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I often find the following definition of an algebraic variety:

Let $A$ be a commutative ring with unity, $I\subset A$ an ideal, then the algebraic variety associated to $I$ is defined as $V(I):=\{\mathfrak{p}\in \text{Spec(A)}\mid \mathfrak{p}\supset I\}$

In other textbooks, there is also this one:

For an algebraically closed field $K$, $A:=K[x_1,...,x_n]$ and an ideal $I\subset A$, the algebraic variety associated to $I$ is the set $V(I)=\{(a_1,...,a_n)\in K^n\mid p(a_1,..,a_n)=0\,\,\forall p\in I\}$.

Since every maximal ideal of $K[x_1,...,x_n]$ is of the form $(x_1-a_1,...,x_n-a_n)$, the last definition is, morally speaking, the same as $V(I)=\{\mathfrak{m}\in \text{Maxspec}(A)\mid\mathfrak{m}\supset I\}$.

The second one seems more concrete, since maximal ideals are like points, but I don't know what is the motivation for the first one, which adds up more elements to the variety.

What is the need for two different definitions? Why not just stick with one of them? What are the advantages/disadvantages of each?

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    $\begingroup$ Here's one reason. We want a ring homomorphism $\varphi: A \to B$ to induce a map $\varphi^*: \operatorname{Spec}(B) \to \operatorname{Spec}(A)$. The natural choice is $\mathfrak{p} \mapsto \varphi^{-1}(\mathfrak{p})$ and since the inverse image of a prime ideal is prime, this works. However, it would not if we insisted on maximal ideals: the inverse image of a maximal ideal need not be maximal. $\endgroup$ – André 3000 Apr 27 '17 at 19:16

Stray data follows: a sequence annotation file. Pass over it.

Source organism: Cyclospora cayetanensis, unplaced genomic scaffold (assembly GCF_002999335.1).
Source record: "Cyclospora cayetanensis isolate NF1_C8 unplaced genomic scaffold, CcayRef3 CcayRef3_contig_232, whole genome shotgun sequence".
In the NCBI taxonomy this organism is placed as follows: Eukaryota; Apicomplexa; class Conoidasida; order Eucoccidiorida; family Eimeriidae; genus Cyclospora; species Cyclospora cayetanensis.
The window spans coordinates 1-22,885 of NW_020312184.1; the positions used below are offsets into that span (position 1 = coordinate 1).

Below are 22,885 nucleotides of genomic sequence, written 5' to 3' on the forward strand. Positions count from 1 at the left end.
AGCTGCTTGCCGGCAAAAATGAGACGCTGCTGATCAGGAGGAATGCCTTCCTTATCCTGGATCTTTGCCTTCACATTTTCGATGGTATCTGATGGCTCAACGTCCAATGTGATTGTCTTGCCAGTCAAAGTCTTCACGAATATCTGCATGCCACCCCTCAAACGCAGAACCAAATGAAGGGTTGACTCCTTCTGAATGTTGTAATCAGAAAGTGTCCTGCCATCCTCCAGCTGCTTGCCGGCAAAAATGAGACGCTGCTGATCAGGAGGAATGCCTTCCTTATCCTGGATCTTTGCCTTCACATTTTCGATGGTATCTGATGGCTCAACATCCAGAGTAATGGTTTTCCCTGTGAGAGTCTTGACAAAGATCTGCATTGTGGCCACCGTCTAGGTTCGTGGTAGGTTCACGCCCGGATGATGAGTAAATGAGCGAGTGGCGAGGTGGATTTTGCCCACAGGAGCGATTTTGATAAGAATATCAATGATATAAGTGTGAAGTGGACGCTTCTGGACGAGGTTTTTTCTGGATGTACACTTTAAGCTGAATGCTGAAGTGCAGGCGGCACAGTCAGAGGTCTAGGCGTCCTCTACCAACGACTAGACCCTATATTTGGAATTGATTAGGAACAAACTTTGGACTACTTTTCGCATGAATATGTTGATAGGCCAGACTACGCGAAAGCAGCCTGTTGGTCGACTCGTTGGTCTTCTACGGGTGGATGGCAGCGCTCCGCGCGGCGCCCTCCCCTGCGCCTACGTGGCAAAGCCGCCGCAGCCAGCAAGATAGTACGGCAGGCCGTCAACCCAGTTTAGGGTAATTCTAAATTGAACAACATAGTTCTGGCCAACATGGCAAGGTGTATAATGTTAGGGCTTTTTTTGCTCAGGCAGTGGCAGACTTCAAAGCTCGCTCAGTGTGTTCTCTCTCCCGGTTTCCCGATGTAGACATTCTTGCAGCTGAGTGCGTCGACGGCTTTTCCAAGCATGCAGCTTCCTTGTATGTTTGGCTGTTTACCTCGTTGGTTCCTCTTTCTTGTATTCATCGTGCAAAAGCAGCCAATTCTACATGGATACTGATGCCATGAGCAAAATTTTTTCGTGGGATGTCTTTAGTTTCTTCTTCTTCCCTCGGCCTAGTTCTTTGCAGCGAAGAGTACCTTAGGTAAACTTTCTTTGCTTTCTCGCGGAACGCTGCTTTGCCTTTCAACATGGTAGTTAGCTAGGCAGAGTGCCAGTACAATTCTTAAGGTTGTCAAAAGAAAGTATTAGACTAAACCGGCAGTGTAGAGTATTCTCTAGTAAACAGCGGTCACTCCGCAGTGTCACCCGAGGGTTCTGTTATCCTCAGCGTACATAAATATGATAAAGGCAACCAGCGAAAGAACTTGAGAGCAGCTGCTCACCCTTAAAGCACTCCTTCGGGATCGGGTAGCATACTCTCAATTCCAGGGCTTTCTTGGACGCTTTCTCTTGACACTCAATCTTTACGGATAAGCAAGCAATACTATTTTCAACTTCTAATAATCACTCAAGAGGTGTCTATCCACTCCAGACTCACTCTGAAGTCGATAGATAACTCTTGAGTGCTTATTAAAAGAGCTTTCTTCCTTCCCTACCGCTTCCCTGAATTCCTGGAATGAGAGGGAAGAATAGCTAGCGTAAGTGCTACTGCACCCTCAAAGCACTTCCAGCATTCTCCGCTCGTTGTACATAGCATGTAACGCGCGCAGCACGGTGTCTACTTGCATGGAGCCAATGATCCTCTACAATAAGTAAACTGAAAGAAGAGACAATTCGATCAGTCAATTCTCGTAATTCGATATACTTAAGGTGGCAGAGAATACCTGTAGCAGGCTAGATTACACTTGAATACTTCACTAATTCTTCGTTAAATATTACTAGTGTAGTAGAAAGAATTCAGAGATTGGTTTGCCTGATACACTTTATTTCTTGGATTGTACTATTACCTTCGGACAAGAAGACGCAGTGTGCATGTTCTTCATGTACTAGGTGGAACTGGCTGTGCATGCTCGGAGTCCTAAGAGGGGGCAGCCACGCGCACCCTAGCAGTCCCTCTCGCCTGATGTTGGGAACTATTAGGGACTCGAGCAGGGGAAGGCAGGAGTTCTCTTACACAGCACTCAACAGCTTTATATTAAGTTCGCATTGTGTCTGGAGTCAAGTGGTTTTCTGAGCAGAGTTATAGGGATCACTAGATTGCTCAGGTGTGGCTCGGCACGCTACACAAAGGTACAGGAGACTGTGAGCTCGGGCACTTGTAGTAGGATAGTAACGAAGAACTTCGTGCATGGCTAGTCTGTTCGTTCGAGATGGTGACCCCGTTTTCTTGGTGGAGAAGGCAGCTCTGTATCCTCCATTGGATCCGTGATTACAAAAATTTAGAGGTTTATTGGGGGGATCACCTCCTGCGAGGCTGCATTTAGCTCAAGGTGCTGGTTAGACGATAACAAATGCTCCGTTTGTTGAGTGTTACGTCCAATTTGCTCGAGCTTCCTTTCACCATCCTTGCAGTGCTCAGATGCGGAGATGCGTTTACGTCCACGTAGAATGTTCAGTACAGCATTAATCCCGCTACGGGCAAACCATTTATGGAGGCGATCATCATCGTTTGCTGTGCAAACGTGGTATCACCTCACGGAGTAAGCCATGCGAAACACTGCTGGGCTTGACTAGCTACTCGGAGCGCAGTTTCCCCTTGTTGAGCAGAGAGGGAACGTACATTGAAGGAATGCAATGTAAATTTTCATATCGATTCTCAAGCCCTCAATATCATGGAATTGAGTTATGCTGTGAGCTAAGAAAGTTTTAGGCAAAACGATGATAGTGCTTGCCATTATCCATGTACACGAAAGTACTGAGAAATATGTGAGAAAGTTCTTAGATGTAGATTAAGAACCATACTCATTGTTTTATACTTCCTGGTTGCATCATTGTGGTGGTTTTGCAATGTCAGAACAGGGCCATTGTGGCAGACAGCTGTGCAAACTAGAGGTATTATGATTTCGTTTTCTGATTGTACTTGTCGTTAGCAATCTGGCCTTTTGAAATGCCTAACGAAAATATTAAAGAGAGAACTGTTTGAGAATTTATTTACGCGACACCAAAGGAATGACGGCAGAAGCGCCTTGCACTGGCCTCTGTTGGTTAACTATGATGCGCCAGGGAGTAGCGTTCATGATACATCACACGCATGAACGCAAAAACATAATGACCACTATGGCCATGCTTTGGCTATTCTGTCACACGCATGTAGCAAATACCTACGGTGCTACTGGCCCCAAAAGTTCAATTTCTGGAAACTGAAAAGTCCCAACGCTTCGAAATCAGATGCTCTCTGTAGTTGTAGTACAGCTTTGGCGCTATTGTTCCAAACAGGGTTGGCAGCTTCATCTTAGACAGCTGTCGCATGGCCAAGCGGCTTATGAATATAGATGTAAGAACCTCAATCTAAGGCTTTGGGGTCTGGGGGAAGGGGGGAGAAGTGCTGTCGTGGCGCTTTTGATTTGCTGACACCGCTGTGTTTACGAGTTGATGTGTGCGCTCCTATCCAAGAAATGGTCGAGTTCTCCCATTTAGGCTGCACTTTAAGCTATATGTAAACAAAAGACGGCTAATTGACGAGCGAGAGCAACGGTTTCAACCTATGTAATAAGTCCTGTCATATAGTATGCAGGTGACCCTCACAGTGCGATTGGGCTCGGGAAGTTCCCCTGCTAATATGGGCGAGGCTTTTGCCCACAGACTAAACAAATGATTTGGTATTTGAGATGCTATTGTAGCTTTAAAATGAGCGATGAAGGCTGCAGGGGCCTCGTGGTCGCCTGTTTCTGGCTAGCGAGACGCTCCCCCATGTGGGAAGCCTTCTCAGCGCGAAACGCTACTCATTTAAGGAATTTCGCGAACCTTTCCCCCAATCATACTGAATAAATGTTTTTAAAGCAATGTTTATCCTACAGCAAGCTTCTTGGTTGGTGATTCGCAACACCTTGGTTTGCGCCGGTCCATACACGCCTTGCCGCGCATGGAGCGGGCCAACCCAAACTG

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This is an excellent question and can be explained using the "functor of points" point-of-view. If you know the following statements:

  1. The opposite category of affine schemes is equivalent to the category of commutative rings, or commutative $\mathbb{Z}$-algebras: $\textbf{Aff}^{op} \simeq \textbf{CAlg}_\mathbb{Z}$
  2. We can use the Yoneda embedding and the equivalence of categories to show that we can define $\text{Spec}(R)$ as $\text{Hom}_{\textbf{CAlg}_\mathbb{Z}}(R,-)$
  3. The Hilbert Nulstellensatz, which states that points in $\mathbb{C}^n$ are in bijection with the maximal ideals. You can write this succinctly as $\text{Hom}_{\textbf{CAlg}_\mathbb{Z}}(\mathbb{C}[x_1,\ldots,x_n], \mathbb{C}) \cong \mathbb{C}^n$

your question falls out easily. For example, let $$ I=(f_1(x_1,\ldots,x_n),\ldots,f_k(x_1,\ldots,x_n)) \subset \mathbb{Z}[x_1,\ldots,x_n] = R $$ be a reduced ideal (meaning the quotient ring has no nilpotents). Then $$ \text{Hom}_{\textbf{CAlg}_\mathbb{Z}}(R/I,A) \cong \{p\in A^n: f_1(p)=\cdots=f_k(p) =0 \} $$ In fact, a variety can be defined as a reduced scheme of finite type over a field (although many people add an integrality assumption when you base change to an algebraically closed field).

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Notice that in the second definition we assumed we were working over an algebraically closed field. If you are working over a field that is not algebraically closed then maximal ideals don't all look like $(x-a_1,x-a_2,\dots,x-a_n)$.

Also notice that in the first definition, we don't even need to be in a polynomial ring.

I guess what I am getting at is that you need to first definition to work in a more general setting.

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    $\begingroup$ +1. However, the geometric intuition is easier with the second definition (which chronologically comes before the second one). $\endgroup$ – Daniel Robert-Nicoud Apr 27 '17 at 19:14

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